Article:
Democrats were more direct. Senate Foreign Relations Committee Chairman Bob Menendez, of New Jersey, said in a statement: “As if clearing the way for a campaign of ethnic cleansing against Syrian Kurds wasn’t enough, President Trump seems determined to keep handing political and military victories to Russia and Syria, kowtowing to Turkey, and opening the door for further Iranian expansion in the region. Today, the murderous Syrian regime and the Russian security forces continue to rejoice over their control of almost all remaining autonomous Kurdish territory, in some cases literally standing in abandoned American military posts. It is inconceivable that a self-described ‘deal-maker’ would lift sanctions on Turkey without any kind of concrete commitments that their ceasefire will be permanent.”
“The only question remaining is whether President Trump is acting directly at the behest of Russian and Turkish leaders, or whether he is willfully blind to his own failures. Today’s press conference of President Trump standing over the smoldering wreckage of our Syria policy and American leadership to declare victory is the epitome of his devastating approach to our national security,” Menendez continued.
Sen. Chris Van Hollen, D-Md., tweeted, “Trump’s celebration of the Putin-Erdogan deal represents his total surrender of American leadership and the treacherous betrayal of our Syrian Kurdish allies. It is also a recipe for the resurgence of ISIS. Congress must fill the leadership void.”
A senior administration official, speaking on background on a post-speech conference call with reporters, said that “the goal is to have all American troops out of Syria.” The official did not say how many would stay behind, where, and for how long, nor where the withdrawn forces would head next. “Some will go to Iraq, some will go to other places,” the official said.
Turkey and Russia announced Tuesday they would begin joint patrols of territory once held by U.S. and the Syrian Democratic Forces, or SDF, while Syrian forces would begin removing any fighters with the YPG, an element of the SDF.
“Turkey, Syria, and all forms of the Kurds, have been fighting for centuries,” Trump said. “We have done them a great service, and we've done a great job for all of them. And now we're getting out. A long time. We were supposed to be there for 30 days; that was almost 10 years ago. So we're there for 30 days, and now we're leaving. It was supposed to be a very quick hit and let's get out. And it was a quick hit, except they stayed for almost 10 years. Let someone else fight over this long-bloodstained sand.”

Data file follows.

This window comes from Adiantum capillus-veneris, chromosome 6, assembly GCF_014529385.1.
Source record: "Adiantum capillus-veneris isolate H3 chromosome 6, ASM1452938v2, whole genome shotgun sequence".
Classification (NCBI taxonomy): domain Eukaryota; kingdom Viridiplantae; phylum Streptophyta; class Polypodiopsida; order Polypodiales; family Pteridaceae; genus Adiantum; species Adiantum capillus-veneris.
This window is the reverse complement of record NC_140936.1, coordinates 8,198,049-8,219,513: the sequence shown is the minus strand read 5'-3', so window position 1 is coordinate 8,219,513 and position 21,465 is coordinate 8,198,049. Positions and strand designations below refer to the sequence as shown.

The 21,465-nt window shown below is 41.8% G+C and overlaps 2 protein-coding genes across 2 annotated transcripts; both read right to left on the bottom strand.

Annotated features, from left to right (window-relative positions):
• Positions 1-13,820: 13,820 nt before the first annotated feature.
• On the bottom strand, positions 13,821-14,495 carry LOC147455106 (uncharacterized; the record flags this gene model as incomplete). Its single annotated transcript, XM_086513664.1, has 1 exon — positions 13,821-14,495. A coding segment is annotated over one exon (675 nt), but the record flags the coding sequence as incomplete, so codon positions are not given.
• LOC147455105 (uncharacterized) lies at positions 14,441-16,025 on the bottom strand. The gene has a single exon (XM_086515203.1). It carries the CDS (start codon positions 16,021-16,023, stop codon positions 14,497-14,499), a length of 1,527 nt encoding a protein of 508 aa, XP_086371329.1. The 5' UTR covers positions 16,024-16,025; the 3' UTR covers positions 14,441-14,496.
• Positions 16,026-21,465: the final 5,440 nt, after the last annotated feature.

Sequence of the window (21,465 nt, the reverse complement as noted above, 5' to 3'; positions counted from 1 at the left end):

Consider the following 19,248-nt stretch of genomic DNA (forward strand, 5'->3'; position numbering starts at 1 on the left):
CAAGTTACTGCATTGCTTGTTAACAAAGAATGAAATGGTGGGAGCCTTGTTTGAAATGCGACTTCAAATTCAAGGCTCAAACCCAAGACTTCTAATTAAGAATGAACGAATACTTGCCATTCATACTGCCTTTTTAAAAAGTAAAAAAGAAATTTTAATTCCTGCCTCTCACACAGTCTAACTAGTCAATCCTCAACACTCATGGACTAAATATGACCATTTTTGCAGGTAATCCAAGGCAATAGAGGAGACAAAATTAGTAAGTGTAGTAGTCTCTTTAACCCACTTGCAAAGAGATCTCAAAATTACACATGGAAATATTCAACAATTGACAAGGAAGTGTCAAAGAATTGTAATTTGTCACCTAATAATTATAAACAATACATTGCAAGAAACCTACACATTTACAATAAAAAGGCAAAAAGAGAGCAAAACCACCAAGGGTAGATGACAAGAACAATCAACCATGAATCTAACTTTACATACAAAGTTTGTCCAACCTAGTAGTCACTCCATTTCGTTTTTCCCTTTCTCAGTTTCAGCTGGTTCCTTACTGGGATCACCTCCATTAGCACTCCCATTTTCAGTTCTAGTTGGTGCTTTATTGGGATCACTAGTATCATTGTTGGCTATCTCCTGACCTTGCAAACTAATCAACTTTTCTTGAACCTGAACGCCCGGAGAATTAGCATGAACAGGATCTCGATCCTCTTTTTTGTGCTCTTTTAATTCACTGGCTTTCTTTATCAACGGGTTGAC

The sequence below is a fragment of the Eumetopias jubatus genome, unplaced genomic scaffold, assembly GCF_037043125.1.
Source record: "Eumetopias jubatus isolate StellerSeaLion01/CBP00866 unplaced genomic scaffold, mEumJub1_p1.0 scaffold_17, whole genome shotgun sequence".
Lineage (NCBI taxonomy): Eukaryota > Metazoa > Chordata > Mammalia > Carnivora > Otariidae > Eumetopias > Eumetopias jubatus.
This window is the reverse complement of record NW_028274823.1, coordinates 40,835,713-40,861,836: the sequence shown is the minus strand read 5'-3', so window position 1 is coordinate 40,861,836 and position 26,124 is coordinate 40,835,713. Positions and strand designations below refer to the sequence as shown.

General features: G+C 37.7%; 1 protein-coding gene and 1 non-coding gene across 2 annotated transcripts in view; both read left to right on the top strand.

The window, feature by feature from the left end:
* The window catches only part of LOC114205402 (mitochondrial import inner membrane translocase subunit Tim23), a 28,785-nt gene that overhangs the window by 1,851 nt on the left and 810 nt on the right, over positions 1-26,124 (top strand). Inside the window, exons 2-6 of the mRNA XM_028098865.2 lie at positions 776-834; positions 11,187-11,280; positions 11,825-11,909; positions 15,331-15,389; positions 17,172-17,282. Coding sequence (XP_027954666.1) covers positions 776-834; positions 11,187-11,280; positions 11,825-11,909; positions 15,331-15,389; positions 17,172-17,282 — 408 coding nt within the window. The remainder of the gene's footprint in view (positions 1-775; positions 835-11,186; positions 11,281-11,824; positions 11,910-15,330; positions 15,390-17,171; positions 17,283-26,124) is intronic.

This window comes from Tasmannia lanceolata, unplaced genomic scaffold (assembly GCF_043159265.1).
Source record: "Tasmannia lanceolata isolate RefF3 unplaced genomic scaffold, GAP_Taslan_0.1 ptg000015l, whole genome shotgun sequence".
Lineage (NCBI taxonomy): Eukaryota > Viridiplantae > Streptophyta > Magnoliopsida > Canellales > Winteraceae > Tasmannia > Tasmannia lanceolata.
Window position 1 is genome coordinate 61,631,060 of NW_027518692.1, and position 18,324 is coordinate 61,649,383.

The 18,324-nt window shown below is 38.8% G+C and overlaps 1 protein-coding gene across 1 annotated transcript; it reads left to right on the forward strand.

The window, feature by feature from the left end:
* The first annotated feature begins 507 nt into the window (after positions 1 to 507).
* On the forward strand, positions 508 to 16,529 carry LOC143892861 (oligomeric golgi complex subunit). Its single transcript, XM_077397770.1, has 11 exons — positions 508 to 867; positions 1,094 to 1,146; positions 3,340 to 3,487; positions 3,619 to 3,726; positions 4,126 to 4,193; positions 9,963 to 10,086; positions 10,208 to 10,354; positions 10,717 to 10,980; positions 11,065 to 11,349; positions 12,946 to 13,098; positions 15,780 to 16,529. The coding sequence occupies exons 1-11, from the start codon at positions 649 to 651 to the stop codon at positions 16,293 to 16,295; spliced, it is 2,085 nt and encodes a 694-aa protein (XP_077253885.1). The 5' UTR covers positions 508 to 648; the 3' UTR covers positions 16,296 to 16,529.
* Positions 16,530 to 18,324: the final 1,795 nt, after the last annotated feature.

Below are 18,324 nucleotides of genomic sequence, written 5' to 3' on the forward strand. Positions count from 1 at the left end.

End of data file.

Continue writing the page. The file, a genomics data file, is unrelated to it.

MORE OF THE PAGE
It’s unclear to what point 10 years ago Trump was referring; the U.S. returned to fight ISIS in Iraq and into Syria in 2013.
The president then turned toward wider U.S. policy toward the Middle East. He recalled his campaign pledge to withdraw from the region’s conflicts, and said that previous U.S. leaders who chose intervention also want “open borders” for the migrants fleeing those conflicts.
“Across the Middle East, we have seen anguish on a colossal scale. We have spent $8 trillion on wars in the Middle East, never really wanting to win those wars. But after all that money was spent and all of those lives lost, the young men and women gravely wounded — so many — the Middle East is less safe, less stable, and less secure than before these conflicts began,”he said. “The same people pushing for these wars are often the ones demanding America open its doors to unlimited migration from war-torn regions, importing the terrorism and the threat of terrorism right to our own shores. But not anymore. My administration understands that immigration security is national security.”
Trump said he no longer would allow the U.S. military to become “depleted, fighting in areas of the world where we shouldn’t be. When we commit American troops to battle, we must do so only when a vital national interest is at stake, and when we have a clear objective, a plan for victory, and a path out of conflict. That’s what we have to have. We need a plan of victory. We will only win. Our whole basis has to be the right plan, and then we will only win. Nobody can beat us. Nobody can beat us.”